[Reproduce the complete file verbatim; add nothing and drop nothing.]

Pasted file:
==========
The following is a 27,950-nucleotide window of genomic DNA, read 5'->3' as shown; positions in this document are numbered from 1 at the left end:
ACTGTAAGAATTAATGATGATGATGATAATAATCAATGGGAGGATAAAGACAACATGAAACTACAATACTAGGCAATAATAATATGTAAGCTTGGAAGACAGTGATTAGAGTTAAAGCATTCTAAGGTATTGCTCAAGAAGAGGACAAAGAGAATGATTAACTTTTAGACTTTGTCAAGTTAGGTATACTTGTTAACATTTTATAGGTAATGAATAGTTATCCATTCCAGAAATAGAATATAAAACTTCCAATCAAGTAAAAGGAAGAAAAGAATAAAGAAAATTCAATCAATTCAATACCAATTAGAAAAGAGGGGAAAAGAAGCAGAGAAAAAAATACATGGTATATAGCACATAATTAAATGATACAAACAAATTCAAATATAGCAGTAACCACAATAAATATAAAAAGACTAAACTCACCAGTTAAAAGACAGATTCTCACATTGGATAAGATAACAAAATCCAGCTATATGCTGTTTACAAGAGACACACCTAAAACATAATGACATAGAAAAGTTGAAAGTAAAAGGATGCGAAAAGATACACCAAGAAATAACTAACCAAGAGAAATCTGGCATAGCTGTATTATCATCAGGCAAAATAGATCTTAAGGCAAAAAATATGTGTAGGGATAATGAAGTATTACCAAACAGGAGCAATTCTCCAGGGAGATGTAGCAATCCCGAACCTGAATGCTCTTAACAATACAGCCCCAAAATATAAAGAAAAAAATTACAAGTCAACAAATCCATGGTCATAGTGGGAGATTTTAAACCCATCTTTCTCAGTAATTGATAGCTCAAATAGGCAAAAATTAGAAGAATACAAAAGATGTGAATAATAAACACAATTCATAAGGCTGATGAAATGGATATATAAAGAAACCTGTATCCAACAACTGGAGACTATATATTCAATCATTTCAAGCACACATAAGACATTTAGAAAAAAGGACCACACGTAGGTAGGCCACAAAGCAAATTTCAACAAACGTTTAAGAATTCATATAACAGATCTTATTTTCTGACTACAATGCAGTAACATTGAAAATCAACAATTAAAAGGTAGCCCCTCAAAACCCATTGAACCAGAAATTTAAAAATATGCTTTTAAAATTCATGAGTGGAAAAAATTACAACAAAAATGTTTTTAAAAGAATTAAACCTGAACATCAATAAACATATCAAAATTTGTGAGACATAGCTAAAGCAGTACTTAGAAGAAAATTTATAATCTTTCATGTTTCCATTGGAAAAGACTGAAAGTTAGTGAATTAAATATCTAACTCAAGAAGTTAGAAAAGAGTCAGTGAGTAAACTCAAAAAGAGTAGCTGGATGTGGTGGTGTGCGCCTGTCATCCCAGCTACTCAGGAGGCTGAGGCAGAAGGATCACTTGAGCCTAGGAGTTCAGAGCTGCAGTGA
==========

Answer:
The following is a 27,950-nucleotide window of genomic DNA, read 5'->3' as shown; positions in this document are numbered from 1 at the left end:
ACTGTAAGAATTAATGATGATGATGATAATAATCAATGGGAGGATAAAGACAACATGAAACTACAATACTAGGCAATAATAATATGTAAGCTTGGAAGACAGTGATTAGAGTTAAAGCATTCTAAGGTATTGCTCAAGAAGAGGACAAAGAGAATGATTAACTTTTAGACTTTGTCAAGTTAGGTATACTTGTTAACATTTTATAGGTAATGAATAGTTATCCATTCCAGAAATAGAATATAAAACTTCCAATCAAGTAAAAGGAAGAAAAGAATAAAGAAAATTCAATCAATTCAATACCAATTAGAAAAGAGGGGAAAAGAAGCAGAGAAAAAAATACATGGTATATAGCACATAATTAAATGATACAAACAAATTCAAATATAGCAGTAACCACAATAAATATAAAAAGACTAAACTCACCAGTTAAAAGACAGATTCTCACATTGGATAAGATAACAAAATCCAGCTATATGCTGTTTACAAGAGACACACCTAAAACATAATGACATAGAAAAGTTGAAAGTAAAAGGATGCGAAAAGATACACCAAGAAATAACTAACCAAGAGAAATCTGGCATAGCTGTATTATCATCAGGCAAAATAGATCTTAAGGCAAAAAATATGTGTAGGGATAATGAAGTATTACCAAACAGGAGCAATTCTCCAGGGAGATGTAGCAATCCCGAACCTGAATGCTCTTAACAATACAGCCCCAAAATATAAAGAAAAAAATTACAAGTCAACAAATCCATGGTCATAGTGGGAGATTTTAAACCCATCTTTCTCAGTAATTGATAGCTCAAATAGGCAAAAATTAGAAGAATACAAAAGATGTGAATAATAAACACAATTCATAAGGCTGATGAAATGGATATATAAAGAAACCTGTATCCAACAACTGGAGACTATATATTCAATCATTTCAAGCACACATAAGACATTTAGAAAAAAGGACCACACGTAGGTAGGCCACAAAGCAAATTTCAACAAACGTTTAAGAATTCATATAACAGATCTTATTTTCTGACTACAATGCAGTAACATTGAAAATCAACAATTAAAAGGTAGCCCCTCAAAACCCATTGAACCAGAAATTTAAAAATATGCTTTTAAAATTCATGAGTGGAAAAAATTACAACAAAAATGTTTTTAAAAGAATTAAACCTGAACATCAATAAACATATCAAAATTTGTGAGACATAGCTAAAGCAGTACTTAGAAGAAAATTTATAATCTTTCATGTTTCCATTGGAAAAGACTGAAAGTTAGTGAATTAAATATCTAACTCAAGAAGTTAGAAAAGAGTCAGTGAGTAAACTCAAAAAGAGTAGCTGGATGTGGTGGTGTGCGCCTGTCATCCCAGCTACTCAGGAGGCTGAGGCAGAAGGATCACTTGAGCCTAGGAGTTCAGAGCTGCAGTGA